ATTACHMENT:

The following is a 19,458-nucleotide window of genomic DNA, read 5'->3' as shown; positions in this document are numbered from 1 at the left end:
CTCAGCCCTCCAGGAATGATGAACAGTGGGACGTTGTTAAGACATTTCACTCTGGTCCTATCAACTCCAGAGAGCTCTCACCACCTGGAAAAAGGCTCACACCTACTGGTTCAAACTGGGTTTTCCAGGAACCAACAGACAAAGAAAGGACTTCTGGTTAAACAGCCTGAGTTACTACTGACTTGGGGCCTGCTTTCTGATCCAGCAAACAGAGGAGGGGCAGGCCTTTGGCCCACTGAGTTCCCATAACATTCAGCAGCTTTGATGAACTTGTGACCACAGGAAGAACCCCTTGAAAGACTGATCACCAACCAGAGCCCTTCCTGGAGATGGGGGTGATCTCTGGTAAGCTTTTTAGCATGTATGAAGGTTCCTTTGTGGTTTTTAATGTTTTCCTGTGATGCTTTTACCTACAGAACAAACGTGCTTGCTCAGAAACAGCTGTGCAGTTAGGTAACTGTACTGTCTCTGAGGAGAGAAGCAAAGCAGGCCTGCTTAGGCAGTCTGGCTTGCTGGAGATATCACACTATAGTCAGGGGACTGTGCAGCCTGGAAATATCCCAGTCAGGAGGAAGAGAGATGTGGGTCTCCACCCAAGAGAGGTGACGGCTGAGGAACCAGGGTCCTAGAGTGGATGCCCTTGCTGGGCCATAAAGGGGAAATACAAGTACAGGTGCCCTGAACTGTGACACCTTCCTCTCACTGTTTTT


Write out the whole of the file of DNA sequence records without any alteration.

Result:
The following is a 19,458-nucleotide window of genomic DNA, read 5'->3' as shown; positions in this document are numbered from 1 at the left end:
CTCAGCCCTCCAGGAATGATGAACAGTGGGACGTTGTTAAGACATTTCACTCTGGTCCTATCAACTCCAGAGAGCTCTCACCACCTGGAAAAAGGCTCACACCTACTGGTTCAAACTGGGTTTTCCAGGAACCAACAGACAAAGAAAGGACTTCTGGTTAAACAGCCTGAGTTACTACTGACTTGGGGCCTGCTTTCTGATCCAGCAAACAGAGGAGGGGCAGGCCTTTGGCCCACTGAGTTCCCATAACATTCAGCAGCTTTGATGAACTTGTGACCACAGGAAGAACCCCTTGAAAGACTGATCACCAACCAGAGCCCTTCCTGGAGATGGGGGTGATCTCTGGTAAGCTTTTTAGCATGTATGAAGGTTCCTTTGTGGTTTTTAATGTTTTCCTGTGATGCTTTTACCTACAGAACAAACGTGCTTGCTCAGAAACAGCTGTGCAGTTAGGTAACTGTACTGTCTCTGAGGAGAGAAGCAAAGCAGGCCTGCTTAGGCAGTCTGGCTTGCTGGAGATATCACACTATAGTCAGGGGACTGTGCAGCCTGGAAATATCCCAGTCAGGAGGAAGAGAGATGTGGGTCTCCACCCAAGAGAGGTGACGGCTGAGGAACCAGGGTCCTAGAGTGGATGCCCTTGCTGGGCCATAAAGGGGAAATACAAGTACAGGTGCCCTGAACTGTGACACCTTCCTCTCACTGTTTTT